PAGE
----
What Is Comparative Politics?
Jeffrey Kopstein and Mark Lichbach
Imagine that you could design the political order (e.g., democracy in the United States, Communist Party dominance in China) for a country of your choosing. Where would you start? Who would get to rule? What rules for political life would you choose? Could you make rules that would be fair to everyone? If not, whom would these rules favor and whom would they disadvantage? Would they be rules that even those at the “bottom” of the social order, the poorest and least powerful people, would agree to? What would be the rules for changing the rules? These are difficult questions because to answer them in a meaningful way requires an understanding of why and how different countries of the world are governed differently. With so many choices to make, it is easy to see why the job of designing a constitution would be such a difficult one. It could, however, be made easier. One might start by evaluating the existing possibilities as exemplified by the various forms of government in the states of the world. The state is an organization that possesses sovereignty over a territory and its people. Yet, within our world of states, no two are ruled in exactly the same way. Why should this be the case? Why are societies run, and political orders designed, in so many different ways? What consequences do these differences hold for a people’s well-being? Comparativists (i.e., political scientists who study and compare the politics of different countries) believe that it is possible to provide answers to these questions, and in this book students will begin to understand the craft of comparative politics. Even if it is not possible to design a country as one sees fit, it is possible to understand why countries develop the way they do and why they are ruled as they are. By comparing the range of possible political responses to global opportunities and constraints, we can begin to offer explanations for why countries develop as they do and evaluations about the trade-offs 1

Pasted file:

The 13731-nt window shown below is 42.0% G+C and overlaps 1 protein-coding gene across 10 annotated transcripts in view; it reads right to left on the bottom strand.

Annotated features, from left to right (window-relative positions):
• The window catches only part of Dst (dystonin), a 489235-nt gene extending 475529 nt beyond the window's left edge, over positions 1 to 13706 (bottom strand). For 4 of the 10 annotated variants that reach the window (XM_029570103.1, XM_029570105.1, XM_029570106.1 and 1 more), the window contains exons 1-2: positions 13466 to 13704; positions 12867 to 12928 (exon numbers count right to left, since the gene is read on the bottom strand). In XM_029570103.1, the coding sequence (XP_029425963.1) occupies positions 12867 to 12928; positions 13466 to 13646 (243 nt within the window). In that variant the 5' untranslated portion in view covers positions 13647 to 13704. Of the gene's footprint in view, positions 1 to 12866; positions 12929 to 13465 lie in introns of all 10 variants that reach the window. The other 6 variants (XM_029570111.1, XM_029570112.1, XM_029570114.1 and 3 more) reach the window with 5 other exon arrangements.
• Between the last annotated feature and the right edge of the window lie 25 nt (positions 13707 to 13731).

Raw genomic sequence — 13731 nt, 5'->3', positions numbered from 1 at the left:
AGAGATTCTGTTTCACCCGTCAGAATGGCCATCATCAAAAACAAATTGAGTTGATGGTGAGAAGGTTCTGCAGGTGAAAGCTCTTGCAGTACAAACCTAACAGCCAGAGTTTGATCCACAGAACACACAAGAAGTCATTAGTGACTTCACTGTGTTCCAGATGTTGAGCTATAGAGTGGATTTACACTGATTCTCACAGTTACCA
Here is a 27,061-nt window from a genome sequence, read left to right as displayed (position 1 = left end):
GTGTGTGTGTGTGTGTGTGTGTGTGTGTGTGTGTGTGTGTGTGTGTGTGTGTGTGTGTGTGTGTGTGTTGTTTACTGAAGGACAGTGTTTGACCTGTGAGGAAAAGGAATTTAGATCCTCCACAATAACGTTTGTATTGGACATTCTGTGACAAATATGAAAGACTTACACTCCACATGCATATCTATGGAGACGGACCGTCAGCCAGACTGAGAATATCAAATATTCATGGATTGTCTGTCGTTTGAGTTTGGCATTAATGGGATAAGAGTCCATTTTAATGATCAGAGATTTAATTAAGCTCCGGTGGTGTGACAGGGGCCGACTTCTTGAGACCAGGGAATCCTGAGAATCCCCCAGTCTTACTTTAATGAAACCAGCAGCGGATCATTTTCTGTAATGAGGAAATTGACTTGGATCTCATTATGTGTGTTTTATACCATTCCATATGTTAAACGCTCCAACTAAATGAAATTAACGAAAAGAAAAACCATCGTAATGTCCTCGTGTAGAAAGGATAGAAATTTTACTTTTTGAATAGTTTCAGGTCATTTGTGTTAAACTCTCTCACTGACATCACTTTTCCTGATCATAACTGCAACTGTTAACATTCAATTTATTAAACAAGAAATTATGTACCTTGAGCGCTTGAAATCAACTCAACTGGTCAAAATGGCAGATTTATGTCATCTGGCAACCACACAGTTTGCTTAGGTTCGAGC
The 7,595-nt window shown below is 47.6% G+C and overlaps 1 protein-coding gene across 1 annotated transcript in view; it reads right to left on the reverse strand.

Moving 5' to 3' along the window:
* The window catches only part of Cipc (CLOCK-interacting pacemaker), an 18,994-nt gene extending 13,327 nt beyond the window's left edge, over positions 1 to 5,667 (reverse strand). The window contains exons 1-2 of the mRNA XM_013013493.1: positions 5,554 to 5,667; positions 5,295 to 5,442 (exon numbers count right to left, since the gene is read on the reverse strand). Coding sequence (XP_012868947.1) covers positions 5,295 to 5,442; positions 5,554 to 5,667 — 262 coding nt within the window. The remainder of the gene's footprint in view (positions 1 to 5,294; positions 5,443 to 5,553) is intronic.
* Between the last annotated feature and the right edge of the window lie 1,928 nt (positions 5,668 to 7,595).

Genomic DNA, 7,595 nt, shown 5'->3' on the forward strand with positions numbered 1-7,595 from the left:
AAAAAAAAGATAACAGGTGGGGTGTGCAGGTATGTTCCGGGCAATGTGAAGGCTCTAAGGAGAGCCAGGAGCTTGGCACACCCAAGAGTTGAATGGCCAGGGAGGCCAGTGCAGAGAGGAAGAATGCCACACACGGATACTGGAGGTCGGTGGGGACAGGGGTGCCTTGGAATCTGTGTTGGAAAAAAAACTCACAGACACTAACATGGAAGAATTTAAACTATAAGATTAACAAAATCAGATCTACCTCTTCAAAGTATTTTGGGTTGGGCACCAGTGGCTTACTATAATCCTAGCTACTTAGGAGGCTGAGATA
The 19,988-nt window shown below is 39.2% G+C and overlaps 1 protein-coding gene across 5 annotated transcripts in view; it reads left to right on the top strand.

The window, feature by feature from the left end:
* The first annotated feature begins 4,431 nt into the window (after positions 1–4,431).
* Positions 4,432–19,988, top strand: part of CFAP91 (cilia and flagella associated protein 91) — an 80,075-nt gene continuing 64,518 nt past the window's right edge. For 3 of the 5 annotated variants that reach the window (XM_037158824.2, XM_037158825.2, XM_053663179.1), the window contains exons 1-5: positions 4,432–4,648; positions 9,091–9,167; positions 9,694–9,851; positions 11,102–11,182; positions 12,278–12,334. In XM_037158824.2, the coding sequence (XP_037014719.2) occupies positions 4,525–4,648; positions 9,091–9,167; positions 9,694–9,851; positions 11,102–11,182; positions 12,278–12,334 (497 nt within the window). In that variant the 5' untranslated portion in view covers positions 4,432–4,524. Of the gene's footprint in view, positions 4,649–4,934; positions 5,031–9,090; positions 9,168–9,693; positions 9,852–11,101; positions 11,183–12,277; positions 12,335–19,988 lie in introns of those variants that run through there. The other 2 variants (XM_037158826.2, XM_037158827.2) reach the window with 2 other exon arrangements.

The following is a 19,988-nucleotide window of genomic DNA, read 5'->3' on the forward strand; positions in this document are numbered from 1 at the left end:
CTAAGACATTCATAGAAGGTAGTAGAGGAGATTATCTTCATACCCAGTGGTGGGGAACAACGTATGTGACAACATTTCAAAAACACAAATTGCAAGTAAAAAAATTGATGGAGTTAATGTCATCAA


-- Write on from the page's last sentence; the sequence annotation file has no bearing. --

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JEFFREY KOPSTEIN AND MARK LICHBACH
involved under different political orders. Understanding and explaining the differences among the politics of countries are really the core concerns of comparative politics. COMPARATIVE POLITICS AND POLITICAL SCIENCE
Within political science, comparative politics is considered one of the major “subfields.” How is it situated in relation to the other subfields? Let us consider two that are among the most closely related: political theory and international relations. In some ways, the first comparativists were political theorists. Two thousand years ago, the ancient Greek political theorists Plato and Aristotle identified different kinds of political orders – such as aristocracy (literally “the rule of the best”), oligarchy (“the rule of the few”), democracy (“the rule of the people”), and tyranny (the rule of the tyrant) – and wrote carefully argued treatises on which form of government is the best. Although they offered basic explanations for why one type of government changed into another, they were more interested in justifying what is the right kind of government than in telling us systematically why we get the kind of government that we do. Contemporary political theorists within political science continue this venerable tradition. They continue to write about different kinds of political orders and analyze the structure of ideas about those...